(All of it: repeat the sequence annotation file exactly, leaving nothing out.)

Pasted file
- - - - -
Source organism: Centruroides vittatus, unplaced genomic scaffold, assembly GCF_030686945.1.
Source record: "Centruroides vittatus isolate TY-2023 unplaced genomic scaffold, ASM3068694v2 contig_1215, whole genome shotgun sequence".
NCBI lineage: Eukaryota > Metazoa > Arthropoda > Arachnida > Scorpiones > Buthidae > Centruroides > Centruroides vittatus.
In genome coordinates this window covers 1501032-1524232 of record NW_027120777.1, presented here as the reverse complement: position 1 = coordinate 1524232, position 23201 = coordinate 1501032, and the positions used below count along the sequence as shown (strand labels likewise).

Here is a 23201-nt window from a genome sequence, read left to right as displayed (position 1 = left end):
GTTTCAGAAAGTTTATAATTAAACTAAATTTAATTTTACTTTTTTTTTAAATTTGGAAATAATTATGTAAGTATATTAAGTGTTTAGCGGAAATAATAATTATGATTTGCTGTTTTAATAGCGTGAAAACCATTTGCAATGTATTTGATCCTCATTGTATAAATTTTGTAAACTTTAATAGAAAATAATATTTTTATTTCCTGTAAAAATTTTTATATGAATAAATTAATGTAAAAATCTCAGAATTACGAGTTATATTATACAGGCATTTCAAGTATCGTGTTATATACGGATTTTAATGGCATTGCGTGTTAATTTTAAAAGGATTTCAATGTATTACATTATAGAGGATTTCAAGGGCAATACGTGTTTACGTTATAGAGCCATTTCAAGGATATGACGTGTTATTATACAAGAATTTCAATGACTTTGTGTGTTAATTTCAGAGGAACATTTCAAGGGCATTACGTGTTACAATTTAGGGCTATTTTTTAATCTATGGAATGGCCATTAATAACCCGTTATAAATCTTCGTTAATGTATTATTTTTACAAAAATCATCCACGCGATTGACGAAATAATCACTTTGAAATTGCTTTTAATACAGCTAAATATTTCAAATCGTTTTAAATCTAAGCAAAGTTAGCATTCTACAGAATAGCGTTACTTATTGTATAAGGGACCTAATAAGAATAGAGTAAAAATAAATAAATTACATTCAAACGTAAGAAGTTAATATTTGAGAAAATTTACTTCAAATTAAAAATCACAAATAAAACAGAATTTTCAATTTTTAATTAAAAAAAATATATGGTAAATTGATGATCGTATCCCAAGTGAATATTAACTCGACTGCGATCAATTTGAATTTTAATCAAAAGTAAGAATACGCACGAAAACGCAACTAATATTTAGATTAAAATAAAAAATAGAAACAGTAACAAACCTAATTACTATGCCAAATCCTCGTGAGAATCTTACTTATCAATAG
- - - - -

Source organism: Centruroides vittatus, unplaced genomic scaffold, assembly GCF_030686945.1.
Source record: "Centruroides vittatus isolate TY-2023 unplaced genomic scaffold, ASM3068694v2 contig_1215, whole genome shotgun sequence".
NCBI lineage: Eukaryota > Metazoa > Arthropoda > Arachnida > Scorpiones > Buthidae > Centruroides > Centruroides vittatus.
In genome coordinates this window covers 1501032-1524232 of record NW_027120777.1, presented here as the reverse complement: position 1 = coordinate 1524232, position 23201 = coordinate 1501032, and the positions used below count along the sequence as shown (strand labels likewise).

Here is a 23201-nt window from a genome sequence, read left to right as displayed (position 1 = left end):
GTTTCAGAAAGTTTATAATTAAACTAAATTTAATTTTACTTTTTTTTTAAATTTGGAAATAATTATGTAAGTATATTAAGTGTTTAGCGGAAATAATAATTATGATTTGCTGTTTTAATAGCGTGAAAACCATTTGCAATGTATTTGATCCTCATTGTATAAATTTTGTAAACTTTAATAGAAAATAATATTTTTATTTCCTGTAAAAATTTTTATATGAATAAATTAATGTAAAAATCTCAGAATTACGAGTTATATTATACAGGCATTTCAAGTATCGTGTTATATACGGATTTTAATGGCATTGCGTGTTAATTTTAAAAGGATTTCAATGTATTACATTATAGAGGATTTCAAGGGCAATACGTGTTTACGTTATAGAGCCATTTCAAGGATATGACGTGTTATTATACAAGAATTTCAATGACTTTGTGTGTTAATTTCAGAGGAACATTTCAAGGGCATTACGTGTTACAATTTAGGGCTATTTTTTAATCTATGGAATGGCCATTAATAACCCGTTATAAATCTTCGTTAATGTATTATTTTTACAAAAATCATCCACGCGATTGACGAAATAATCACTTTGAAATTGCTTTTAATACAGCTAAATATTTCAAATCGTTTTAAATCTAAGCAAAGTTAGCATTCTACAGAATAGCGTTACTTATTGTATAAGGGACCTAATAAGAATAGAGTAAAAATAAATAAATTACATTCAAACGTAAGAAGTTAATATTTGAGAAAATTTACTTCAAATTAAAAATCACAAATAAAACAGAATTTTCAATTTTTAATTAAAAAAAATATATGGTAAATTGATGATCGTATCCCAAGTGAATATTAACTCGACTGCGATCAATTTGAATTTTAATCAAAAGTAAGAATACGCACGAAAACGCAACTAATATTTAGATTAAAATAAAAAATAGAAACAGTAACAAACCTAATTACTATGCCAAATCCTCGTGAGAATCTTACTTATCAATAG